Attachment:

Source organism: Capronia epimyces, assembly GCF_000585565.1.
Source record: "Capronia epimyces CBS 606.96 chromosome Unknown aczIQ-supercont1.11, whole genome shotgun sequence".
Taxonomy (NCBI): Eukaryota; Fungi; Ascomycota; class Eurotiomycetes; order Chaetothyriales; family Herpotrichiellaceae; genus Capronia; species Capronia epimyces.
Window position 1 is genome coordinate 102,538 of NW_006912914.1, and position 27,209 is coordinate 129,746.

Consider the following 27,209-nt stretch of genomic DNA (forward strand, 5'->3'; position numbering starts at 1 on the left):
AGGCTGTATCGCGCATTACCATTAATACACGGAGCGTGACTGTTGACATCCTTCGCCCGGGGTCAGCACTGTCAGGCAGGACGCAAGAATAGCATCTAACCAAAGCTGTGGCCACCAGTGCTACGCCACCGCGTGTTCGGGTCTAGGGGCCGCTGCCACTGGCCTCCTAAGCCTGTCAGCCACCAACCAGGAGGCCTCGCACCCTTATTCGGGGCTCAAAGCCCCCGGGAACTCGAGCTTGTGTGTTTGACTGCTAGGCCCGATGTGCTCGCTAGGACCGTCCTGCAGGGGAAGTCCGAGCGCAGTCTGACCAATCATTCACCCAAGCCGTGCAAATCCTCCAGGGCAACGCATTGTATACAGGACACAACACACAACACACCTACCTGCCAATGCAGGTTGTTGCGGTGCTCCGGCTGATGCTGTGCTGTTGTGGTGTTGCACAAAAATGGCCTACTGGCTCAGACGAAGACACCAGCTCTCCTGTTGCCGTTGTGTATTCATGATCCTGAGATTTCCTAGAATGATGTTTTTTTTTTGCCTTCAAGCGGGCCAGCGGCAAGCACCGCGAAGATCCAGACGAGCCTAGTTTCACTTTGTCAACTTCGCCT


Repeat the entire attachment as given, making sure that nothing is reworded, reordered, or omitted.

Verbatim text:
Source organism: Capronia epimyces, assembly GCF_000585565.1.
Source record: "Capronia epimyces CBS 606.96 chromosome Unknown aczIQ-supercont1.11, whole genome shotgun sequence".
Taxonomy (NCBI): Eukaryota; Fungi; Ascomycota; class Eurotiomycetes; order Chaetothyriales; family Herpotrichiellaceae; genus Capronia; species Capronia epimyces.
Window position 1 is genome coordinate 102,538 of NW_006912914.1, and position 27,209 is coordinate 129,746.

Consider the following 27,209-nt stretch of genomic DNA (forward strand, 5'->3'; position numbering starts at 1 on the left):
AGGCTGTATCGCGCATTACCATTAATACACGGAGCGTGACTGTTGACATCCTTCGCCCGGGGTCAGCACTGTCAGGCAGGACGCAAGAATAGCATCTAACCAAAGCTGTGGCCACCAGTGCTACGCCACCGCGTGTTCGGGTCTAGGGGCCGCTGCCACTGGCCTCCTAAGCCTGTCAGCCACCAACCAGGAGGCCTCGCACCCTTATTCGGGGCTCAAAGCCCCCGGGAACTCGAGCTTGTGTGTTTGACTGCTAGGCCCGATGTGCTCGCTAGGACCGTCCTGCAGGGGAAGTCCGAGCGCAGTCTGACCAATCATTCACCCAAGCCGTGCAAATCCTCCAGGGCAACGCATTGTATACAGGACACAACACACAACACACCTACCTGCCAATGCAGGTTGTTGCGGTGCTCCGGCTGATGCTGTGCTGTTGTGGTGTTGCACAAAAATGGCCTACTGGCTCAGACGAAGACACCAGCTCTCCTGTTGCCGTTGTGTATTCATGATCCTGAGATTTCCTAGAATGATGTTTTTTTTTTGCCTTCAAGCGGGCCAGCGGCAAGCACCGCGAAGATCCAGACGAGCCTAGTTTCACTTTGTCAACTTCGCCT